Guy Montag is the focus of the book, and as such the only character who really gets a chance to develop. Mildred, Guy's wife; Clarisse, Guy's neighbor; Faber, the professor - we meet each of these people, but never get the opportunity to find out much about them. They are merely catalysts, propelling Guy forward on his journey. Each has their small part to play, and then they are gone, because the author is mostly only interested in Guy.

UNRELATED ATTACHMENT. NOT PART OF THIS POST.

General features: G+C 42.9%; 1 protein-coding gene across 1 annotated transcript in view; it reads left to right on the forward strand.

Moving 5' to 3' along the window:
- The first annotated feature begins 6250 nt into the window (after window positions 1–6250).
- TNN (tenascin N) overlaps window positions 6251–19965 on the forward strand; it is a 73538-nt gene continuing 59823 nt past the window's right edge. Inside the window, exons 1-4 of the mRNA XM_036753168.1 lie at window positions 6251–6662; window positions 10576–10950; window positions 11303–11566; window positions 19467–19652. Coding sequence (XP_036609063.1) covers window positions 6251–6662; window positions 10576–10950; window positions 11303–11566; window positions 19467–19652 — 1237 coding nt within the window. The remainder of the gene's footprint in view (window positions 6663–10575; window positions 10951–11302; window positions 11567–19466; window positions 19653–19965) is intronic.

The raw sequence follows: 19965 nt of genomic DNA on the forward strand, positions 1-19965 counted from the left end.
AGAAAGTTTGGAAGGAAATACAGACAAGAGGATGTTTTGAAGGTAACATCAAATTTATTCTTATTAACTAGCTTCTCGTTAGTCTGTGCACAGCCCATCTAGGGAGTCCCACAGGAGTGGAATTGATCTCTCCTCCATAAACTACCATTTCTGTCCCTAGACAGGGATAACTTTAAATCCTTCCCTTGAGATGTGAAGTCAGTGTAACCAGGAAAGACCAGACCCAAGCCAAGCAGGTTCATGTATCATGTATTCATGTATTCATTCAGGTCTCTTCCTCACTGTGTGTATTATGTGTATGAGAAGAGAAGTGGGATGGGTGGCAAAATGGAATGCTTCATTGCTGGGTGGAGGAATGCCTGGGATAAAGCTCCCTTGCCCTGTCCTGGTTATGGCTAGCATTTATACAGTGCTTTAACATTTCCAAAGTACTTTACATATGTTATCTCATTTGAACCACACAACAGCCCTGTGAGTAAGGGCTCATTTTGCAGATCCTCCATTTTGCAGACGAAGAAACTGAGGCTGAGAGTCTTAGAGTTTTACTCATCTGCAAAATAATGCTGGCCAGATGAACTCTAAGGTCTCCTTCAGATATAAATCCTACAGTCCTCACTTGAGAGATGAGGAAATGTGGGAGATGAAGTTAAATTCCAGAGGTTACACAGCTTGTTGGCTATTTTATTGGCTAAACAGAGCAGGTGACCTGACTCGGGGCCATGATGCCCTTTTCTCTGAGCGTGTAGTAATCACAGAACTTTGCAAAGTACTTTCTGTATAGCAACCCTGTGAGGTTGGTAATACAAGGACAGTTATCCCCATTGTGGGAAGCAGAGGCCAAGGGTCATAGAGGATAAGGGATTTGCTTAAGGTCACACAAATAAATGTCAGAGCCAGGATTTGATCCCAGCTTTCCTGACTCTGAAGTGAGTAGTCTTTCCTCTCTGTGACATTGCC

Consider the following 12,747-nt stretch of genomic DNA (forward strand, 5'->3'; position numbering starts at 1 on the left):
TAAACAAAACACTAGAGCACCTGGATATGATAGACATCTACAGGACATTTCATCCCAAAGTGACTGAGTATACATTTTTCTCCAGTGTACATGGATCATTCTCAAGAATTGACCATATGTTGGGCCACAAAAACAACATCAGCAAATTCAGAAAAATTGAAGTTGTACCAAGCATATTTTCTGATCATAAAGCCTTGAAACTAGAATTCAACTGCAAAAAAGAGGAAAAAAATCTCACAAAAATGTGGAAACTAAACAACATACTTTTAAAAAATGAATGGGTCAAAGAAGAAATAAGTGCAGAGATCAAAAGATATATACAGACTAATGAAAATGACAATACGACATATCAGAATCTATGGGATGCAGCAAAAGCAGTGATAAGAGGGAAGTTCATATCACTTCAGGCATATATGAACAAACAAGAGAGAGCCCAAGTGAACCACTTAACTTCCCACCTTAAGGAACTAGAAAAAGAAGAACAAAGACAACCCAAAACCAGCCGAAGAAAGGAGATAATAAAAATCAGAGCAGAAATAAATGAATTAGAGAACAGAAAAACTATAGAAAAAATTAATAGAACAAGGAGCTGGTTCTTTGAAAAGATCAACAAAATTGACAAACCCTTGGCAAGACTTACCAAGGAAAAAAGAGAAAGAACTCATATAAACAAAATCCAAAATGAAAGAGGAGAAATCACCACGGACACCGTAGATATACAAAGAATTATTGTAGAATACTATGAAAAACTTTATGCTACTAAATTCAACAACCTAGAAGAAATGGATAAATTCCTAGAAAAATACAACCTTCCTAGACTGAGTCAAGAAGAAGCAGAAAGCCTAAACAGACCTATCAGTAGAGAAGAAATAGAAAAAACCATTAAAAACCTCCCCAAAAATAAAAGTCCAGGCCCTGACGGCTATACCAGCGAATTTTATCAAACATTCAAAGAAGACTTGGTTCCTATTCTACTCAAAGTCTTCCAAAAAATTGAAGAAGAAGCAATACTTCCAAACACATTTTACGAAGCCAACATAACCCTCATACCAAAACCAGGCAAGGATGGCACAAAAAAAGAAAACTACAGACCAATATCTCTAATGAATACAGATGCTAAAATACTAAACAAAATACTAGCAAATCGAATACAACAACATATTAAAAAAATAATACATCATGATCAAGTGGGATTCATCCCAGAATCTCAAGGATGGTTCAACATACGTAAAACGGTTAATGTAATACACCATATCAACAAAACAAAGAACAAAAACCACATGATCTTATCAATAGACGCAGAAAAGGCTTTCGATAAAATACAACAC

It is fascinating to read Bradbury's vision of a world gone mad, written in the 1950s, and realize how similar it is to the world we live in today. In his world, people don't want to read books, or be challenged by new ideas - they would rather sit in front of their gigantic television sets and be entertained. In his world, no one wants to stand out or be different, but would rather conform to the image that the majority has decided is ideal. In his world, people don't connect with each other, but spend their time blocking out the world with the earphones in their ears. Does this sound familiar to anyone else? I have to wonder if Bradbury ever feels chilled by his prophetic vision.